In the understatement of the century, the New York Times reports that “Republicans acknowledge that their communication on women’s issues has been inadequate.” Their solution involves training candidates to try putting a sheen on their unappealing policies:
It was not on the public schedule for the Republican National Committee’s spring meeting at the stately Peabody Hotel in downtown Memphis. But inside a conference room, a group of conservative women held a boot camp to strengthen an unlikely set of skills: how to talk about abortion.
They have conducted a half-dozen of these sessions around the country this year, from Richmond, Va., to Madison, Wis. Coaches point video cameras at the participants and ask them to talk about why they believe abortion is wrong.
While I was on vacation, I was kindly nominated for the Wonderful Team Member Readership Award by Kelsey DeMelo over at respect thy #selfie project. I’m belatedly getting around to passing it along and letting you know about some great bloggers you should check out. (more…)
You have to wonder at the thought process (if there is one) behind catcalling. What does a guy expect is going to happen? The few times in the past that I’ve confronted people who’ve sexually harassed me, the main reaction was utter surprise that someone was responding to them at all, particularly in an angry manner. They cowered and offered apologies, but I never dug in to the question of why. (more…)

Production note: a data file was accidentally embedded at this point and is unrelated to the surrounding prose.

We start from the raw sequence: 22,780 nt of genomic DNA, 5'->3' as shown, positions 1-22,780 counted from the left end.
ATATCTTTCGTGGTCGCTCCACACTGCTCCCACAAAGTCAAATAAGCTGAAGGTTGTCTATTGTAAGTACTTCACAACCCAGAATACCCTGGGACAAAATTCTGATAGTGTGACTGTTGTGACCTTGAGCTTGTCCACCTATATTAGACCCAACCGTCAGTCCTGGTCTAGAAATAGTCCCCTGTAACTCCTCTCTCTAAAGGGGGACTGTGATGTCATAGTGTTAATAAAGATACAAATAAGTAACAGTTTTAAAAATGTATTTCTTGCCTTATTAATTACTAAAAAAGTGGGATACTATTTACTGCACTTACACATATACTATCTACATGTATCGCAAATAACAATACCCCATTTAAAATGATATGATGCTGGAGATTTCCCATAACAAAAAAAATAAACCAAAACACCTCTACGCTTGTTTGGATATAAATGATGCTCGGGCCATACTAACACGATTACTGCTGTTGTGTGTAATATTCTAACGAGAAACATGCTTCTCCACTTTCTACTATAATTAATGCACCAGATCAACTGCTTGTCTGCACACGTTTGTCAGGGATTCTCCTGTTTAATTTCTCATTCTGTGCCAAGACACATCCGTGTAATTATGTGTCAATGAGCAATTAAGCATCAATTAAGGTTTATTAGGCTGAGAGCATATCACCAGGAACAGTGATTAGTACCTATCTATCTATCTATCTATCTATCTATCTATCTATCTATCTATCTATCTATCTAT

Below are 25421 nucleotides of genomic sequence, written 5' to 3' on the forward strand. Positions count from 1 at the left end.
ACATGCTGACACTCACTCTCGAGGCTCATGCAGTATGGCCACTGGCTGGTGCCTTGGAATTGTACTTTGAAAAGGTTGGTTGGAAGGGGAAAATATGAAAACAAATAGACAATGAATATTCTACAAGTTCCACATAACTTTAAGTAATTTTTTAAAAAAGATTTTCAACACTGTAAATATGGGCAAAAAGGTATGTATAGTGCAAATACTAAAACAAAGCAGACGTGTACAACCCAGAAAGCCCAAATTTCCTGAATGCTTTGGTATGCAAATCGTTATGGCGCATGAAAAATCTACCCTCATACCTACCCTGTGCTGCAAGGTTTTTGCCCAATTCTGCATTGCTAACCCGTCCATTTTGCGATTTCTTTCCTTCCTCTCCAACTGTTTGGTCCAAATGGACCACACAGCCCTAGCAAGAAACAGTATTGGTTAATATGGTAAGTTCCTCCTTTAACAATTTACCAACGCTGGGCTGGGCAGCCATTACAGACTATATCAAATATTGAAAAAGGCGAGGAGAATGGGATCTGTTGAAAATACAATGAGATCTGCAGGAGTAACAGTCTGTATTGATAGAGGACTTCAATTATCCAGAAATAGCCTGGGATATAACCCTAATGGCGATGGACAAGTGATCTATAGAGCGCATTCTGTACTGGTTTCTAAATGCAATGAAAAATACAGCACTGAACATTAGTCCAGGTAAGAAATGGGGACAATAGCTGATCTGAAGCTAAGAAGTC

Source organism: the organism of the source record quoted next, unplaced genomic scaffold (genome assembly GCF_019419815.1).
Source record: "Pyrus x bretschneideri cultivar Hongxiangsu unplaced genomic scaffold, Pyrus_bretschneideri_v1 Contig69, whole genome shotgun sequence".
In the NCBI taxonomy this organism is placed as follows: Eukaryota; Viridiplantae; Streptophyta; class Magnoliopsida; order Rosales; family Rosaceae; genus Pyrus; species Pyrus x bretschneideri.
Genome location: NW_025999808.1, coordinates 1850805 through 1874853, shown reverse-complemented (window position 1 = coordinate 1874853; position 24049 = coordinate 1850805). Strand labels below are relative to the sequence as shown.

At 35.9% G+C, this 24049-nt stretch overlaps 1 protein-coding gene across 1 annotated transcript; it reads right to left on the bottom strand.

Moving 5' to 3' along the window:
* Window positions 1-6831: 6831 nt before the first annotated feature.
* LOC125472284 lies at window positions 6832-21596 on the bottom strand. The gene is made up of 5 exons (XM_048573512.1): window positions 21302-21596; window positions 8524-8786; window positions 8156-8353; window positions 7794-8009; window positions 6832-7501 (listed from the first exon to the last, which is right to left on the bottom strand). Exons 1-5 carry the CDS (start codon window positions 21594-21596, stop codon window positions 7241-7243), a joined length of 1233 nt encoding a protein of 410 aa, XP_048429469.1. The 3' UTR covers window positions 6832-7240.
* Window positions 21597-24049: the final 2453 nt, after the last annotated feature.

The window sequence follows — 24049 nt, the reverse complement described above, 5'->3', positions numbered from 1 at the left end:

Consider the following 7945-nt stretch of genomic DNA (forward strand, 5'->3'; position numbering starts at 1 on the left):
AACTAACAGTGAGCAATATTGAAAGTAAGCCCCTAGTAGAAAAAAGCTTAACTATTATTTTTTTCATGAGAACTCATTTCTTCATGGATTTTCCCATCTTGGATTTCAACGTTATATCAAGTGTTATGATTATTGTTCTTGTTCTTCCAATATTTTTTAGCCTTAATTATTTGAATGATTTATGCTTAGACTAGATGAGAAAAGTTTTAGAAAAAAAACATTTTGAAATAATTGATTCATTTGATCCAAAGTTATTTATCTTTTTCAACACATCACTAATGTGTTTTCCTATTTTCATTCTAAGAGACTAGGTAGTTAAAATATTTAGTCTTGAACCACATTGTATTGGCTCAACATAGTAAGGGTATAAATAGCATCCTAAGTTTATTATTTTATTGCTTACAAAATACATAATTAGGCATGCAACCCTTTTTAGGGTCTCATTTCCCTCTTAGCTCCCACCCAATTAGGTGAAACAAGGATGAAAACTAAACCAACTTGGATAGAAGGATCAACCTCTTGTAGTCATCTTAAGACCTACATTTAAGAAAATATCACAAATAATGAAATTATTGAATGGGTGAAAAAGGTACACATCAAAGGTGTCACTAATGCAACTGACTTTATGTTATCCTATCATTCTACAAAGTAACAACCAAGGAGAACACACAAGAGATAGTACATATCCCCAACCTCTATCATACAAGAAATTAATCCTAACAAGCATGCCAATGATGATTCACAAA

“Respectability politics” is a concept that plagues many social justice movements. Members of marginalized groups feel the need to prove that they are worthy of certain rights they want to be granted in order to win victory in mainstream society. It’s an understandable impulse, but it often ends up hurting a cause as well as the people fighting for it. Irin Carmon takes this on in the context of birth control access and makes a strong case against the overemphasis on medically necessary contraception: (more…)
It says something about our culture’s handling of “controversial” issues that at honest take on people’s common lived experience ends up feeling so refreshing. That’s one reason why the film Obvious Childhas received such a rapturous response from many viewers, especially women (it’s also because it’s hilarious and Jenny Slate is wonderful- check it out). (more…)
You might not have time today between barbecues and fireworks, but I recommend that you find some soon to check out the important and moving new film Freedom Summer (you can watch it for free here). If we’re going to celebrate our country, the most inspiring stories I can look to are those of people who struggle to make this country live up to its promise. The bravery and dedication of the Freedom Summer organizers helping to register voters in Mississippi in 1964 is awe-inspiring.
It’s especially important to revisit this history as we face a full-on attack on voting rights today. We’re still a long way from the US as portrayed in rousing Independence Day rhetoric, but today is a great day to honor those who are taking us closer step by step.